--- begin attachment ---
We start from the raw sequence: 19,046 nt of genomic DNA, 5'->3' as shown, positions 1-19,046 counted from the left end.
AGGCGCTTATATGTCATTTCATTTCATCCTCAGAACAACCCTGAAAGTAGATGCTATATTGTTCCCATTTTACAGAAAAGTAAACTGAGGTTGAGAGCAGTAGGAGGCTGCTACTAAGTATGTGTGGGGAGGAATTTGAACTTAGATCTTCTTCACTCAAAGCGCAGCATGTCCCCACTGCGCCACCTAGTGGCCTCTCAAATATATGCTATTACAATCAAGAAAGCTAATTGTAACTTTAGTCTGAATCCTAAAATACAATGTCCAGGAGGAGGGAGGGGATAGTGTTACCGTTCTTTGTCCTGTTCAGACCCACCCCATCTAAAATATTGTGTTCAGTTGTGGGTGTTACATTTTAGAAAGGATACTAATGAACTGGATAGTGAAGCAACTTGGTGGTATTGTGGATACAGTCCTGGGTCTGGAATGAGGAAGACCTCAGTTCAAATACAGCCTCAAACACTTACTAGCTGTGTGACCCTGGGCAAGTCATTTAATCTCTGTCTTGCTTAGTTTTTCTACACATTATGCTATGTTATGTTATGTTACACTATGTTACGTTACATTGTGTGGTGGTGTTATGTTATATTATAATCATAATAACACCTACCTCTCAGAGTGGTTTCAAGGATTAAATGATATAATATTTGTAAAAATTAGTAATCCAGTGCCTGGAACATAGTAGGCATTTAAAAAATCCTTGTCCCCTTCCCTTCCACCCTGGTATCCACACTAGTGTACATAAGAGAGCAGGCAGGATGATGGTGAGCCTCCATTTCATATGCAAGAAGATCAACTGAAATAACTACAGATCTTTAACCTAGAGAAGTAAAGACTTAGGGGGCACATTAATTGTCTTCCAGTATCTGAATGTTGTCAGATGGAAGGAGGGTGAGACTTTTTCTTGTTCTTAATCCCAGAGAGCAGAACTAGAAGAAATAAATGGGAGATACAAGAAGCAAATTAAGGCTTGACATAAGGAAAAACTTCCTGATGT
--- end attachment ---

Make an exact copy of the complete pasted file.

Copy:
We start from the raw sequence: 19,046 nt of genomic DNA, 5'->3' as shown, positions 1-19,046 counted from the left end.
AGGCGCTTATATGTCATTTCATTTCATCCTCAGAACAACCCTGAAAGTAGATGCTATATTGTTCCCATTTTACAGAAAAGTAAACTGAGGTTGAGAGCAGTAGGAGGCTGCTACTAAGTATGTGTGGGGAGGAATTTGAACTTAGATCTTCTTCACTCAAAGCGCAGCATGTCCCCACTGCGCCACCTAGTGGCCTCTCAAATATATGCTATTACAATCAAGAAAGCTAATTGTAACTTTAGTCTGAATCCTAAAATACAATGTCCAGGAGGAGGGAGGGGATAGTGTTACCGTTCTTTGTCCTGTTCAGACCCACCCCATCTAAAATATTGTGTTCAGTTGTGGGTGTTACATTTTAGAAAGGATACTAATGAACTGGATAGTGAAGCAACTTGGTGGTATTGTGGATACAGTCCTGGGTCTGGAATGAGGAAGACCTCAGTTCAAATACAGCCTCAAACACTTACTAGCTGTGTGACCCTGGGCAAGTCATTTAATCTCTGTCTTGCTTAGTTTTTCTACACATTATGCTATGTTATGTTATGTTACACTATGTTACGTTACATTGTGTGGTGGTGTTATGTTATATTATAATCATAATAACACCTACCTCTCAGAGTGGTTTCAAGGATTAAATGATATAATATTTGTAAAAATTAGTAATCCAGTGCCTGGAACATAGTAGGCATTTAAAAAATCCTTGTCCCCTTCCCTTCCACCCTGGTATCCACACTAGTGTACATAAGAGAGCAGGCAGGATGATGGTGAGCCTCCATTTCATATGCAAGAAGATCAACTGAAATAACTACAGATCTTTAACCTAGAGAAGTAAAGACTTAGGGGGCACATTAATTGTCTTCCAGTATCTGAATGTTGTCAGATGGAAGGAGGGTGAGACTTTTTCTTGTTCTTAATCCCAGAGAGCAGAACTAGAAGAAATAAATGGGAGATACAAGAAGCAAATTAAGGCTTGACATAAGGAAAAACTTCCTGATGT